By Emma Fidel
MASON, MICH.: Same-sex couples rushed to Michigan county clerk’s offices Saturday to get hitched a day after a judge overturned the state’s constitutional ban on gay marriage, and several hundred managed to do so before an appeals court reinstituted the ban, at least temporarily.
The order by a federal appeals court in Cincinnati came after Glenna DeJong, 53, and Marsha Caspar, 51, of Lansing, were the first to arrive at the Ingham County Courthouse in the central Michigan city of Mason. DeJong and Caspar, who have been together for 27 years, received their license and were married by Ingham County Clerk Barb Byrum.
“I figured in my lifetime it would happen,” Caspar said. “But now, when it happens now, it’s just overwhelming. I still can’t believe it. I don’t think it’s hit me yet.”
Similar nuptials followed one after another, at times en masse, in at least four of Michigan’s 83 counties. Those four — Oakland, Muskegon, Ingham and Washtenaw counties — issued more than 300 marriage licenses to same-sex couples Saturday.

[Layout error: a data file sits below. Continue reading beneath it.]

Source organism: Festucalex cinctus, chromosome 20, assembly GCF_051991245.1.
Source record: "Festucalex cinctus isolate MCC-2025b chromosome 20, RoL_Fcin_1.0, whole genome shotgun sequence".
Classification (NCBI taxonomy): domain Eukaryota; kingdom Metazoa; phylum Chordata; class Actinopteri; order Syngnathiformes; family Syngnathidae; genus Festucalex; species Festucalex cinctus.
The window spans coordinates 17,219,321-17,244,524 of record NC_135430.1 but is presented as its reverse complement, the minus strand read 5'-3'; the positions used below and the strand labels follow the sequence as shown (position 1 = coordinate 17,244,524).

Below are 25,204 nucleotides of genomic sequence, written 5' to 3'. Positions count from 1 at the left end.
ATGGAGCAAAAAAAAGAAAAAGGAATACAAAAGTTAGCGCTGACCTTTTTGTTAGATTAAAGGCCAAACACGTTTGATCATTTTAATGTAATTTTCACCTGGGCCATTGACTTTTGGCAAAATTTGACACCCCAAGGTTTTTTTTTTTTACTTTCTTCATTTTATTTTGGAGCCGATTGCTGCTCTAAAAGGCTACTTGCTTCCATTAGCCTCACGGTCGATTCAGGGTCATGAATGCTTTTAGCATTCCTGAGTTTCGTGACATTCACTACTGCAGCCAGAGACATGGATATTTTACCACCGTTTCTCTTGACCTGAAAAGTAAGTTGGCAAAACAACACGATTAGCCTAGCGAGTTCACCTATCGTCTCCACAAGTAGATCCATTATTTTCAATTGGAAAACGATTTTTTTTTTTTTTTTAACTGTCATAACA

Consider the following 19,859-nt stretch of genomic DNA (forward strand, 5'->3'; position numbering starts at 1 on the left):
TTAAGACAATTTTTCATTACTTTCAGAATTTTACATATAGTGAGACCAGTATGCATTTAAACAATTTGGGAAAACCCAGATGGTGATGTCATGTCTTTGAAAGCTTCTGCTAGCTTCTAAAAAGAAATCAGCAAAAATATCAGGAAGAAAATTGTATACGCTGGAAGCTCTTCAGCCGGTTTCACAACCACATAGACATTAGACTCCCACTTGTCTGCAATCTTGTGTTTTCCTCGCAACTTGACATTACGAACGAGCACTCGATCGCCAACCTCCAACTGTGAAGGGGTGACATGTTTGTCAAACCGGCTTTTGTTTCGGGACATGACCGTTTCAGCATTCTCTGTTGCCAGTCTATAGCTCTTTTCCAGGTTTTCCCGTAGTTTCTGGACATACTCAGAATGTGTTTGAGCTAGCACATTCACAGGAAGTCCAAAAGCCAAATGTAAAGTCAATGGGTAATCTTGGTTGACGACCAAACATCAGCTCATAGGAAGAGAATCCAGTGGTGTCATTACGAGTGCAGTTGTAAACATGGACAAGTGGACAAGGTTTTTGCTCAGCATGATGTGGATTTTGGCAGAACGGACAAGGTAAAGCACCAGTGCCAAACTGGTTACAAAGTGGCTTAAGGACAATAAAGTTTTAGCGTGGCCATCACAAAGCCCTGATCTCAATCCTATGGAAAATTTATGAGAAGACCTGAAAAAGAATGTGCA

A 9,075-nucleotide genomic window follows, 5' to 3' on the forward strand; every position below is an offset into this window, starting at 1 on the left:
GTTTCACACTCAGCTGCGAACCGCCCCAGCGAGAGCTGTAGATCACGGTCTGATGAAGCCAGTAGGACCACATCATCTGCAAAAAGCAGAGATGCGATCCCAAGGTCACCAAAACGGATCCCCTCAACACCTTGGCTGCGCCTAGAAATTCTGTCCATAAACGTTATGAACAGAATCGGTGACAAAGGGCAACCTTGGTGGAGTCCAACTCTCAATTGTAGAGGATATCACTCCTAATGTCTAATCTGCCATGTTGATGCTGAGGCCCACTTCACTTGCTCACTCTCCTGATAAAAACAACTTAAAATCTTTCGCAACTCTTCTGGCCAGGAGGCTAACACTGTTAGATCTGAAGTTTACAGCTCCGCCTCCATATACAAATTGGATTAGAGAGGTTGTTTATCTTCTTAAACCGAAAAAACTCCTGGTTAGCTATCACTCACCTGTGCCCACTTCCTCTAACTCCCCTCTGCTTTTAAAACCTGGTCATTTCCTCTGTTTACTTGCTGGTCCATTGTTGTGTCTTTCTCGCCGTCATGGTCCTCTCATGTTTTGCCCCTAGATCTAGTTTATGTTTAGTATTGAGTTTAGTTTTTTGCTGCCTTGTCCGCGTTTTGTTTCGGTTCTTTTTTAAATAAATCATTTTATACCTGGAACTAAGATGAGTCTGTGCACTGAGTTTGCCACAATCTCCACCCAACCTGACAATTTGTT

DeJong said the threat of a stay was all the encouragement they needed.
“Come Monday, we might not be able to do it, so we knew we had a short window of time,” she said.
She was right. Later Saturday, the 6th U.S. Circuit Court of Appeals froze until at least Wednesday a decision by a lower court judge to overturn Michigan’s ban. The appeals court said the time-out will “allow a more reasoned consideration” of the state’s request to stop same-sex marriages.
The court’s order was posted just a few hours after it told the winning side to respond to Michigan Attorney General Bill Schuette’s request for a stay by noon Tuesday.
In his appeal, Schuette noted the U.S. Supreme Court in January suspended a similar decision that struck down Utah’s gay-marriage ban.
Voters approved the gay marriage ban in a landslide in 2004.
But in Friday’s historic decision, U.S. District Judge Bernard Friedman said the ballot box is no defense to a law that tramples the rights of same-sex couples.
Schuette’s spokeswoman, Joy Yearout, said Saturday that a stay would preserve a state constitutional ban pending the appeal’s outcome. She declined to say whether the state would recognize the new marriages in that scenario.
“The courts will have to sort it out,” she said.
Yearout later said her office anticipates that the appeals court “will issue a permanent stay, just as courts have ruled in similar cases across the country.”